There are five Plug-Ins in total, covering a broad range of emerging radio technologies. They are software-driven and thus designed to be easily deployed, although the method varies from one to another. The thinking behind them is to give operators an early opportunity to implement some of the technologies expected to form the eventual 5G standard well in advance of the anticipated commencement of 5G subscriptions in 2020.
“We believe that to get to 5G operators will need to evolve both their network and their business,” said Joachim Bildt, Head of Product Marketing, Business Unit Radio at Ericsson, in an interview with Telecoms.com. “They will need to continue to invest in their current networks, with LTE expected to become the dominant cellular access technology in 2019 and downlink peak data speeds of 1Gbps are expected to be commercially available this year.
“In addition operators need to prepare their networks for new 5G use-cases by integrating key 5G technology concepts into today’s networks. Ericsson is launching 5G Plug-Ins to address this challenge. They are software-driven innovations supported by the Ericsson Radio System, specifically focused on capabilities that operators can leverage within their current network to facilitate the evolution to 5G.
“With 5G we’re moving from the network-focused concept of cells to the user-focused concept of beams. Today’s cellular network sends out energy in all directions while beams concentrate this energy, sending the signal more directly to the user.”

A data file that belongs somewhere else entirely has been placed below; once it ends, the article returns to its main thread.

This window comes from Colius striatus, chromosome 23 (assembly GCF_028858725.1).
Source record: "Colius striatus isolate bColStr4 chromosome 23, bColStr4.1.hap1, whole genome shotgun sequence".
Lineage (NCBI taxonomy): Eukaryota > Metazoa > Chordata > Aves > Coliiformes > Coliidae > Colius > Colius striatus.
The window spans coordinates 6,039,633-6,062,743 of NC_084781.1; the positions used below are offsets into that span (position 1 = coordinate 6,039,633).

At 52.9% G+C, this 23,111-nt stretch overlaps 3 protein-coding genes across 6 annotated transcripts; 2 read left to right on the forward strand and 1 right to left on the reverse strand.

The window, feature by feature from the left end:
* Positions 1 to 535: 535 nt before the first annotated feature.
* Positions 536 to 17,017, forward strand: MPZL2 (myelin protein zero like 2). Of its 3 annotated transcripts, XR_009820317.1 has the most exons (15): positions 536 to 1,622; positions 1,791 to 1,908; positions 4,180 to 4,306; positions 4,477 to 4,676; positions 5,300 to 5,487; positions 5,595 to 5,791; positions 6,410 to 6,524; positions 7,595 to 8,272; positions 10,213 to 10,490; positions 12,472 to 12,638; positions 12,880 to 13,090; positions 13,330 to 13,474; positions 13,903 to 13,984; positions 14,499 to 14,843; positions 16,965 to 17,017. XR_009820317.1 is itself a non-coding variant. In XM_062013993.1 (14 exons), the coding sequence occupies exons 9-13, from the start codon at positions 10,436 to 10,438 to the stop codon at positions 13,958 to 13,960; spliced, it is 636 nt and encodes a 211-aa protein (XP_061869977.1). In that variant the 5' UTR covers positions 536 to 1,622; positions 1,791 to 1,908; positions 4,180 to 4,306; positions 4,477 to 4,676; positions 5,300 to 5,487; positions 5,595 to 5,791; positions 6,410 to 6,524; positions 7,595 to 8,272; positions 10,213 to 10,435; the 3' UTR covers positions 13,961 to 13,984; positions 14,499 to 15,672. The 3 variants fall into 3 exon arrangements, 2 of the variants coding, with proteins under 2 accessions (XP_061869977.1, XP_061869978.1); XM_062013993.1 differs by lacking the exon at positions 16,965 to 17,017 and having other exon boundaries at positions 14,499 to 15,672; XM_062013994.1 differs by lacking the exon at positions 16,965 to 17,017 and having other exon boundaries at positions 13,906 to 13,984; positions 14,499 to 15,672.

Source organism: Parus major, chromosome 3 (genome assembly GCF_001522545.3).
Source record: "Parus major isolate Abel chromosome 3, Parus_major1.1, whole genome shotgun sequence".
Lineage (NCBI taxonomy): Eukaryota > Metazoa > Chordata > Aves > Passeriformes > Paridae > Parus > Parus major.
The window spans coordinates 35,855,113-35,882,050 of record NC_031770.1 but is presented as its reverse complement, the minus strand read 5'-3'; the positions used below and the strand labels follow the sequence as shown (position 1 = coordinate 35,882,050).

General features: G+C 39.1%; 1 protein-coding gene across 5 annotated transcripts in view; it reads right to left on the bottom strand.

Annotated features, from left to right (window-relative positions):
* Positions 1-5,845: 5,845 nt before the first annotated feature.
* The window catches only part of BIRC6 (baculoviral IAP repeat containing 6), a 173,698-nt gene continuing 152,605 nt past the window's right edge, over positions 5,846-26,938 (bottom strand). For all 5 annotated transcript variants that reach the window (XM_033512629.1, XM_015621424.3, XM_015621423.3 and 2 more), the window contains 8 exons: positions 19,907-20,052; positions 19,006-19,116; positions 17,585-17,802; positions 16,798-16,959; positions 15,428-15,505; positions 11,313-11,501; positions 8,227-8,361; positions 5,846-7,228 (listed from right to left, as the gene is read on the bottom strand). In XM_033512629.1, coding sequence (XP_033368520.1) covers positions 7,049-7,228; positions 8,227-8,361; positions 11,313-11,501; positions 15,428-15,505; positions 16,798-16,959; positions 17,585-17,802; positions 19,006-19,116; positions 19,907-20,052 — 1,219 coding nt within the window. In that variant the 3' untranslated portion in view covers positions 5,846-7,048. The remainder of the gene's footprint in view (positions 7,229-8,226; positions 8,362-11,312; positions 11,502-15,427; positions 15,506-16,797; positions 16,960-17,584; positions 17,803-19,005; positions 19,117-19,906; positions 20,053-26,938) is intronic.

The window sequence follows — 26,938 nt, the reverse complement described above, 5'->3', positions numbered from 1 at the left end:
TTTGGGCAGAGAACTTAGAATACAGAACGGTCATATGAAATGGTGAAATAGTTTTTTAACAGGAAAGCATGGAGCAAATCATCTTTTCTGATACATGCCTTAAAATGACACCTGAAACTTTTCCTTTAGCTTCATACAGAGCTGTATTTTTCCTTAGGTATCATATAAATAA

Here’s a diagram showing what each of the five plug-ins is called.
“The first one is the massive MIMO plugin, which improves both the capacity and coverage of the network,” said Bildt. “It’s a combination of single-user MIMO and beamforming. The second plugin takes that concept even further and is multi-user MIMO, which enhances user experience and reduces interference by transmitting data to multiple user devices using the same time and frequency resources.
“The third one is the RAN virtualization plug-in, which improves network efficiency and performance by enabling virtual network functions to be centralised on a common platform supporting both 4G and 5G. The fourth is the intelligent connectivity plug-in, which enables the network to robustly anchor and intelligently route data based on application requirements and resource availability. The fifth plug-in is latency reduction, which reduces time to content while enabling realtime communications for 5G applications such as drones. This is achieved by shortening access procedures to enable more frequent transmissions.”
In essence 5G needs to solve two challenges: an order of magnitude increase in performance and the support for the anticipated zillions of IoT devices expected to be wirelessly connected in future. The technical implications of these are immense and it will take a lot of time and money to implement. With this launch Ericsson is offering operators a first step in this network upgrade process, as well as an early opportunity to field-test some pre-5G technologies.
With Amazon and Google launching smart home initiatives, have the telcos missed out on their chance to cash in on this market?
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